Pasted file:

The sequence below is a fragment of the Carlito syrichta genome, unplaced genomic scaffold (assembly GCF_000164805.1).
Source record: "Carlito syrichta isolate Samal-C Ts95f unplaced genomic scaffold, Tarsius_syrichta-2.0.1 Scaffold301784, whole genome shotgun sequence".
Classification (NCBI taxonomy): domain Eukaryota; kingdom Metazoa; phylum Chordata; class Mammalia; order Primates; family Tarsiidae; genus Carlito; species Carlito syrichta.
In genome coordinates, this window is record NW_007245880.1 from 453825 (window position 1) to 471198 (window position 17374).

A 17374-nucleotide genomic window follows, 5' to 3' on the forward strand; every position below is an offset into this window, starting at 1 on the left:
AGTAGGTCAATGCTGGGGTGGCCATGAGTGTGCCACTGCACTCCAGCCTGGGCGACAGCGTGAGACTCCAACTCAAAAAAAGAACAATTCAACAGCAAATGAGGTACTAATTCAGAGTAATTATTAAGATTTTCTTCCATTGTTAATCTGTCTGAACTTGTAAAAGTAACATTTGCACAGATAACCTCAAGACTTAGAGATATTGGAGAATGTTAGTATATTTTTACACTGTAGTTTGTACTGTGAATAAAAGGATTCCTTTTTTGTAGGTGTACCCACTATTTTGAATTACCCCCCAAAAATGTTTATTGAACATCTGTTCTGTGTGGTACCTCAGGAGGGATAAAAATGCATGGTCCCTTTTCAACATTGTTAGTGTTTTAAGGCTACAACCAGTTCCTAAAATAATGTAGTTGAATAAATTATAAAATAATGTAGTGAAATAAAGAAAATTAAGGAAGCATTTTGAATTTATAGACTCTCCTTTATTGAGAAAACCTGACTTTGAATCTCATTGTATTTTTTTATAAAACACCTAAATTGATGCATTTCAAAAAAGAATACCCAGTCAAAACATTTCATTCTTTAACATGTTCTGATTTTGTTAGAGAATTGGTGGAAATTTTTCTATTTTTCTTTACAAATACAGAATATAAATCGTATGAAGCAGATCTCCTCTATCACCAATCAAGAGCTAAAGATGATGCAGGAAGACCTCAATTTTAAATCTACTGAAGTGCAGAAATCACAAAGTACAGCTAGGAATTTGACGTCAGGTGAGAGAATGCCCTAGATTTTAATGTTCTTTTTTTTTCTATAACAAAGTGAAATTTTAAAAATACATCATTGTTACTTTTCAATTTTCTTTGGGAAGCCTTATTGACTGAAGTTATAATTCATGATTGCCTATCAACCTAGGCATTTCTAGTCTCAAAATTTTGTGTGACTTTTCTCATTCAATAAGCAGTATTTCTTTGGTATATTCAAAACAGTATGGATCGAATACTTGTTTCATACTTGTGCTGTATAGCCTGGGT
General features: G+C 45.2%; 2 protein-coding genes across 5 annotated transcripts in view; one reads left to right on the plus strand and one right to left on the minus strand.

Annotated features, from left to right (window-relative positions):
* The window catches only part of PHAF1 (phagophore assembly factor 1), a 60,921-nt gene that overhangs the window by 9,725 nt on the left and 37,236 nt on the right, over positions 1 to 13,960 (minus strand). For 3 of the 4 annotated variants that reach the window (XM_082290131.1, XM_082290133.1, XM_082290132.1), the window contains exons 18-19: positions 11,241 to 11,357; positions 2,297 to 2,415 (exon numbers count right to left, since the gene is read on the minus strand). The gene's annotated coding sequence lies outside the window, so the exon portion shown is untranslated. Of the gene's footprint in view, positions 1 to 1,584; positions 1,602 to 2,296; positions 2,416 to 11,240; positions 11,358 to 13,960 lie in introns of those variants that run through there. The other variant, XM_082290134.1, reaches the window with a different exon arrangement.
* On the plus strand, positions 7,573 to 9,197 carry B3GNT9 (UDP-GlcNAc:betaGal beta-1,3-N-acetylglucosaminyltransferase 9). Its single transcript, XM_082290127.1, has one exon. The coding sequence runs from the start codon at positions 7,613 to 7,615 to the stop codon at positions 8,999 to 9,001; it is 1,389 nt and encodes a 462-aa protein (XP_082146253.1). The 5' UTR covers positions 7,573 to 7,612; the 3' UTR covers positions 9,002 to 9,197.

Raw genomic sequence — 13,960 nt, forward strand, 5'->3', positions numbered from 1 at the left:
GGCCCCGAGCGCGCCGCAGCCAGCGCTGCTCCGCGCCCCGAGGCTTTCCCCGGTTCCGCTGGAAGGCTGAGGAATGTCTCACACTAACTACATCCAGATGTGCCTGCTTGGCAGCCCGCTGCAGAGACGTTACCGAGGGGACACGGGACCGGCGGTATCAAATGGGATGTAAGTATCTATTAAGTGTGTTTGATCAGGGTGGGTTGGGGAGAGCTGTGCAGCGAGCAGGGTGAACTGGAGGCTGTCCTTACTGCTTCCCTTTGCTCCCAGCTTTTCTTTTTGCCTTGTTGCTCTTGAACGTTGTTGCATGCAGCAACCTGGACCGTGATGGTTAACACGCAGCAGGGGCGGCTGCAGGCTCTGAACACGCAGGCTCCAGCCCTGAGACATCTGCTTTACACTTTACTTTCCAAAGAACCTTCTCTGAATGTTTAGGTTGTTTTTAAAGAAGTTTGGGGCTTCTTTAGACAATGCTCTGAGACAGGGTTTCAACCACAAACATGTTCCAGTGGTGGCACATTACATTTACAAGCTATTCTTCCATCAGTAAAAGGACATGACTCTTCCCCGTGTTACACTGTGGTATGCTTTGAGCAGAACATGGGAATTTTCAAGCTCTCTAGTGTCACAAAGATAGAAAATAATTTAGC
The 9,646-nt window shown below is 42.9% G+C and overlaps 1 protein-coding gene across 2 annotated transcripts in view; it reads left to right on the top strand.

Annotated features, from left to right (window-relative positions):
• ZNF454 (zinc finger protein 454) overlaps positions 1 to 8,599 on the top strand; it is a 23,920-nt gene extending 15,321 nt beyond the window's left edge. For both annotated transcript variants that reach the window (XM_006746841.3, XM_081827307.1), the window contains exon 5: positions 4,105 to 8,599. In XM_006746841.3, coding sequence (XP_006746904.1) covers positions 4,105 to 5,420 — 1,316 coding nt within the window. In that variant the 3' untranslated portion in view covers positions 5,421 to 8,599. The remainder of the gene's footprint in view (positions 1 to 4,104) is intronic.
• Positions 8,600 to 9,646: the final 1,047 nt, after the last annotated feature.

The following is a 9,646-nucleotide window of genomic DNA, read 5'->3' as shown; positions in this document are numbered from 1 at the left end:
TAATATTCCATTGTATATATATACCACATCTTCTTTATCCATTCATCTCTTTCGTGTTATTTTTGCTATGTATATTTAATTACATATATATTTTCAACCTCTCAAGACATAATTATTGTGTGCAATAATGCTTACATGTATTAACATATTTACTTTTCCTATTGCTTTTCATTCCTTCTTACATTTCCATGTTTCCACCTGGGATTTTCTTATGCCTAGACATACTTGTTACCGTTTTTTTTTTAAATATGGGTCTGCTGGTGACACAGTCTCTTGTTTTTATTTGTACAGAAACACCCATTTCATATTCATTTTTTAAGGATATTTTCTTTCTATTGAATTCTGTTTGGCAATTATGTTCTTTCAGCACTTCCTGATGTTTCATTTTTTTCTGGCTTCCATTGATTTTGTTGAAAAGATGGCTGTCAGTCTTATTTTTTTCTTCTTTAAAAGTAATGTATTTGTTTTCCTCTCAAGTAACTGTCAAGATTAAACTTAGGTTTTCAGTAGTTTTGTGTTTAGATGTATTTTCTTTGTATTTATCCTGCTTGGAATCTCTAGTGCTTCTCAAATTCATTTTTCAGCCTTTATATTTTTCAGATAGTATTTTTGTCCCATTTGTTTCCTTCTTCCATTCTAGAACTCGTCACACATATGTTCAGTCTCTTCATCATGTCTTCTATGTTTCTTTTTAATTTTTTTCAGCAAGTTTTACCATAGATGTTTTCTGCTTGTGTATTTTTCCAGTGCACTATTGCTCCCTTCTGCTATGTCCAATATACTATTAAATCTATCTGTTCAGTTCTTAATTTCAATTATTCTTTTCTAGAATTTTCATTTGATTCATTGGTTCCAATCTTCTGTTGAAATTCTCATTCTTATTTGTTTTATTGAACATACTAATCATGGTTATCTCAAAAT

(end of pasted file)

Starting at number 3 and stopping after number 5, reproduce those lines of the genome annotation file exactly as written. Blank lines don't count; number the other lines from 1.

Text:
Classification (NCBI taxonomy): domain Eukaryota; kingdom Metazoa; phylum Chordata; class Mammalia; order Primates; family Tarsiidae; genus Carlito; species Carlito syrichta.
In genome coordinates, this window is record NW_007245880.1 from 453825 (window position 1) to 471198 (window position 17374).

A 17374-nucleotide genomic window follows, 5' to 3' on the forward strand; every position below is an offset into this window, starting at 1 on the left: